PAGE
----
Detroit Public Library HYPE Makerspace Who will get the biggest slice of 3D-printed pie? | Crave MakerBot's Bre Pettis says his 3D printers are for everyone. 3D Systems' Cathy Lewis begs to differ. Each spokesperson made a strong pitch during our 3D printing roundtable at this year's Consumer Electronic Show. Who's right? 3D Systems: Old guard expertise 3D Systems announced its Cube 3D printer at CES this year, but the company has been involved with additive manufacturing and rapid prototyping since 1986. Along with its forthcoming $1,299 Cube, 3D Systems will also sell you its Sinterstation Pro DM250 (PDF), a $1 million machine that can print usable metal hip implants. Between the Cube and Sinterstation, 3D Systems offers 3D printers, laser-based stereolithography machines, and other additive manufacturing products for customers ranging from hobbyists to industrial and mechanical engineers. Cubify primarily offers two services. Cubify also lets designers sell their plans as standalone files. Does Cubify incorporate DRM or offer some other IP protection? "Nothing," Kulkarni said.
Forum emploi GNU/Linux et unix libres Sacramento Public Library - 3D Printer Policy and Procedure Purpose The Library desires to offer community access to new and emerging technologies such as 3D printers to inspire a new interest in design and help the community to bring their creations to life. This policy establishes how and under what circumstances the public may use the Library’s 3D printers. Policy The Library’s 3D printers are available to the public to make three-dimensional objects in plastic using a design that is uploaded from a digital computer file. The Library’s 3D printers may be used only for lawful purposes. Procedures The procedure for printing from the Library’s 3D printers is as follows: Design creation: The 3D printer can be used with basic knowledge of Computer Assisted Drawing (CAD). Definitions 3D printing: the process of making a physical object from a digital model. 3D Printer: A 3D printer uses melted plastic to produce objects designed on a computer.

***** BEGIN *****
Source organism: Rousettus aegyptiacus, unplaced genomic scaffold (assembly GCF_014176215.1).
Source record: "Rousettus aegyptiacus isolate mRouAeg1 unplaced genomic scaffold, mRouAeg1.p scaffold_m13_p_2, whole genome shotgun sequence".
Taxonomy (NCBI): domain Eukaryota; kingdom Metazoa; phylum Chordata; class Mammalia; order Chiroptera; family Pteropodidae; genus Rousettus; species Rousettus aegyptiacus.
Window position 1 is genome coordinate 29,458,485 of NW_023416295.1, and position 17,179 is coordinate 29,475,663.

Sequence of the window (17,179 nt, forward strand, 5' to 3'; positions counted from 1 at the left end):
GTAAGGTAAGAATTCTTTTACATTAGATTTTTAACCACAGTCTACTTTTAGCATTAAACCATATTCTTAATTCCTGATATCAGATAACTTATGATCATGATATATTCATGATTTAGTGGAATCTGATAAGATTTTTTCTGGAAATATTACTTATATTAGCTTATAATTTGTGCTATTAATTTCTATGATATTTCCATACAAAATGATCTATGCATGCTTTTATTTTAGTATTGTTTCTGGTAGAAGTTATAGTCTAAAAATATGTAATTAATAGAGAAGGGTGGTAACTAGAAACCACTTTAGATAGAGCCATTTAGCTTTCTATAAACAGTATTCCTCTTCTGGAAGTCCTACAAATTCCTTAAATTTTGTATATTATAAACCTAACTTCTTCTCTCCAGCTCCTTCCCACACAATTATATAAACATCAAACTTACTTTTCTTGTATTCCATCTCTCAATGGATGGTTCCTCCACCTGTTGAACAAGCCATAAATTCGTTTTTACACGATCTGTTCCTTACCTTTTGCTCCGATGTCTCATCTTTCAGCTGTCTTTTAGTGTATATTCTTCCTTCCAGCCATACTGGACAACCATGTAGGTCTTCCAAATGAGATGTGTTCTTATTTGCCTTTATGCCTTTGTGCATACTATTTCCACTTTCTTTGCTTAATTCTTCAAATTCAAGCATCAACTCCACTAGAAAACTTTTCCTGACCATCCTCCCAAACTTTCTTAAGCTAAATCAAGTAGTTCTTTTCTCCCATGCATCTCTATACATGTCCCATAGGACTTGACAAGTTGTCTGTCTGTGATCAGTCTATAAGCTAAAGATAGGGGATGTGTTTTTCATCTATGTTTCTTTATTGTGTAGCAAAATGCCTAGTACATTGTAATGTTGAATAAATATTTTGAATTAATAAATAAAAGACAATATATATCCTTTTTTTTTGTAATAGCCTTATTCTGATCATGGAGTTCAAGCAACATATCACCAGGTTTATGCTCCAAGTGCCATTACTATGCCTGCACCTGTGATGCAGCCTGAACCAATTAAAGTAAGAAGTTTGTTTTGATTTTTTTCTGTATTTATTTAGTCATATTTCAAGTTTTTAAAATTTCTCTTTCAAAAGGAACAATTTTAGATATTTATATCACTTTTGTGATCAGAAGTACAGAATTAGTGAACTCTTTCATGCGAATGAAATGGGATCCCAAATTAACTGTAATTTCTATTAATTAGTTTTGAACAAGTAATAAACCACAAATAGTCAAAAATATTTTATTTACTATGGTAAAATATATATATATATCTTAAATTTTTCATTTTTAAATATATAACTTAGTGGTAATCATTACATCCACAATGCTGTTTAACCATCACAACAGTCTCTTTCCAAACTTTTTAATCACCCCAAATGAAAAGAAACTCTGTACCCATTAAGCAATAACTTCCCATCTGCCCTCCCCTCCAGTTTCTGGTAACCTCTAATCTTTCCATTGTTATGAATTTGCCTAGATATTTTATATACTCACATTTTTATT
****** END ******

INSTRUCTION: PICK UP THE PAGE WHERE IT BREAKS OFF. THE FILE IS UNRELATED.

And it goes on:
Inspirational Maker Videos When I posted these videos of classical Japanese metal artist Ford Hallam, it struck a nerve in a lot of our readers. I got email, we got enthusiastic comments, and lots of people said they passed it on to other sites, to friends, and across their social networks. The consensus was: “This is one of the most inspiring things I’ve ever seen.” It reminded me of another amazing video I posted here years ago which also fired up readers’ imaginations, Claude Paillard’s “Making of a Triode” video: So, this got me thinking about other such videos, either ones we might have posted here on MAKE, or from across on the interwebs, that fill you with deep maker wonder, awe, and that unbearable itch to get out your tools and start making something. Please share your links in the comments below. Gareth Branwyn Gareth Branwyn is a freelancer writer and the former Editorial Director of Maker Media. Related